Issues of Access and Attainment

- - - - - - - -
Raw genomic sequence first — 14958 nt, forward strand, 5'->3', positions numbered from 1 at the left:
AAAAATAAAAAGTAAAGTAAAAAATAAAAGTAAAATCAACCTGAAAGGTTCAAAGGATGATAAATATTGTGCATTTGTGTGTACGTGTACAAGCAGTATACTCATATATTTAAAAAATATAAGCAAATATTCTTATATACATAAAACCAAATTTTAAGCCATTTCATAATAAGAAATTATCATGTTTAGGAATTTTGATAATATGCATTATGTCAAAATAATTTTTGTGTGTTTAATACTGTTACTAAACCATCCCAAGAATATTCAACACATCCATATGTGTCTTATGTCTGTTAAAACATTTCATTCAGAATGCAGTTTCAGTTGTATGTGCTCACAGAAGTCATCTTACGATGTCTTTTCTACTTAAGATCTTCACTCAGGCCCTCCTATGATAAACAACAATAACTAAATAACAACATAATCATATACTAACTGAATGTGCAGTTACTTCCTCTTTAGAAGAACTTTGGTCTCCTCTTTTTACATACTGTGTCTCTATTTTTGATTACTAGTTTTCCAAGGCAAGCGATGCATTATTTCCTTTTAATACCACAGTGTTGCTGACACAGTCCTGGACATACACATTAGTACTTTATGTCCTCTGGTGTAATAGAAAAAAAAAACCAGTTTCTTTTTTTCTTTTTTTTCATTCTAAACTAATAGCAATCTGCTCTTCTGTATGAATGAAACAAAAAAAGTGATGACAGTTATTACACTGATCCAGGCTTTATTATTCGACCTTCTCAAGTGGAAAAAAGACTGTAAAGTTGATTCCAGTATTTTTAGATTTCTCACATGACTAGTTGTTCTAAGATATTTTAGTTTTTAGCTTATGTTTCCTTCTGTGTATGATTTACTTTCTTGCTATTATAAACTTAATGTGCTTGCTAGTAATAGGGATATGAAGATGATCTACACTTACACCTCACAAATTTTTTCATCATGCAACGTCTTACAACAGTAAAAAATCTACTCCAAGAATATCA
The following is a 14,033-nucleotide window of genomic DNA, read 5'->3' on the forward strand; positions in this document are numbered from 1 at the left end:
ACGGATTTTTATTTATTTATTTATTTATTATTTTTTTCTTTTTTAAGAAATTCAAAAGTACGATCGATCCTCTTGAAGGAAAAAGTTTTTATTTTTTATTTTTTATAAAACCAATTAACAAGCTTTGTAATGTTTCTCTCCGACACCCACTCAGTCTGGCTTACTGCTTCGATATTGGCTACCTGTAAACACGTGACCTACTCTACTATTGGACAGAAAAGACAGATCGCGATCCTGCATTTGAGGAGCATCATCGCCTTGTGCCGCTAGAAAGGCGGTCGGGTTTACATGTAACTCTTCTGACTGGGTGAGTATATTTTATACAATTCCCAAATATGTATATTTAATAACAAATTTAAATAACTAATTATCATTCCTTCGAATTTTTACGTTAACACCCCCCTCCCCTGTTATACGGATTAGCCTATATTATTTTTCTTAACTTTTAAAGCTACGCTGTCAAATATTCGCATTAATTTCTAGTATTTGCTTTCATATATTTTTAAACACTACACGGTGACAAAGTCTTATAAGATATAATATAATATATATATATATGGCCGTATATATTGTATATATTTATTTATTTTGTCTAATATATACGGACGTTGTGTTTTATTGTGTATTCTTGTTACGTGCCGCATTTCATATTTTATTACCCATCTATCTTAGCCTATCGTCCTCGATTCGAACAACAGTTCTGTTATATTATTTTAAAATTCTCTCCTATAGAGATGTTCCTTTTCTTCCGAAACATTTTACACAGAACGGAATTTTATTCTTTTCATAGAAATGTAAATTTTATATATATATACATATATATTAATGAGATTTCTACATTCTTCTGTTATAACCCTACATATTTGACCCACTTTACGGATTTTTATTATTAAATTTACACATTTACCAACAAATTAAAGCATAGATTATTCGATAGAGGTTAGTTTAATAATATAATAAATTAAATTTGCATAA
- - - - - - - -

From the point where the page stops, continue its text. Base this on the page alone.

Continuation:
To support academic success among ELL students, school communities should focus on both access and attainment (Kanno & Cromley, 2013). ELL students make up a significant percentage of the K-12 population but are vastly underrepresented at the postsecondary level: nearly half do not continue on to a higher education institution within two years of their expected high school graduation and only 1 in 8 earn a Bachelor’s degree (Kanno & Cromley, 2013). Kanno and Cromley’s (2013) study analyzed NCES’s first set of longitudinal data, following the 10-year trajectory of students who were high school sophomores in 2002. They also found that the highest predictor of successful access and attainment to postsecondary education for ELL students was not English proficiency, as most of us would guess, but was actually academic capital: the courses, GPA, and preparation they receive in high school. Other forms of capital are important as well, including family capital (parental education level, education expectations, and family composition), financial capital, and cultural capital, but academic capital is crucial, especially in light of many ELL students being placed in language classes, barring them from college preparatory and/or prerequisite classes. At the postsecondary level, Kanno and Cromley (2013) found that the first-year was key for whether ELL students finished their degree–more specifically, finishing their full academic credits in the first year. Because ELL students are more likely to come from a lower socio-economic background (Education Week, 2009, cited in Kanno and Cromley, 2013), they may have additional work outside of school, may need to help care for their family, may have fewer opportunities to engage in collegiate activities, or have fewer college choices. Postsecondary institutions have many opportunities to engage and assist the ELL student population.